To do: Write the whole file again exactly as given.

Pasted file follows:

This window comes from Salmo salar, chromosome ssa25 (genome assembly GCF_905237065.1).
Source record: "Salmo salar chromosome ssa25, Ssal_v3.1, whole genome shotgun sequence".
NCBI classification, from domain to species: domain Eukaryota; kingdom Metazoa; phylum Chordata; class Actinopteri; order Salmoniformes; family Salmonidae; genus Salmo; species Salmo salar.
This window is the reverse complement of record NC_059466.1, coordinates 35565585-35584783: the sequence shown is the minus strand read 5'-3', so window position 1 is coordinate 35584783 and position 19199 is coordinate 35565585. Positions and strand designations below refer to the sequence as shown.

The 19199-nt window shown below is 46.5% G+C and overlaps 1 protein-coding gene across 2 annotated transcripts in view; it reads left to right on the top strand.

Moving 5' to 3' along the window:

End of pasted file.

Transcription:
This window comes from Salmo salar, chromosome ssa25 (genome assembly GCF_905237065.1).
Source record: "Salmo salar chromosome ssa25, Ssal_v3.1, whole genome shotgun sequence".
NCBI classification, from domain to species: domain Eukaryota; kingdom Metazoa; phylum Chordata; class Actinopteri; order Salmoniformes; family Salmonidae; genus Salmo; species Salmo salar.
This window is the reverse complement of record NC_059466.1, coordinates 35565585-35584783: the sequence shown is the minus strand read 5'-3', so window position 1 is coordinate 35584783 and position 19199 is coordinate 35565585. Positions and strand designations below refer to the sequence as shown.

The 19199-nt window shown below is 46.5% G+C and overlaps 1 protein-coding gene across 2 annotated transcripts in view; it reads left to right on the top strand.

Moving 5' to 3' along the window: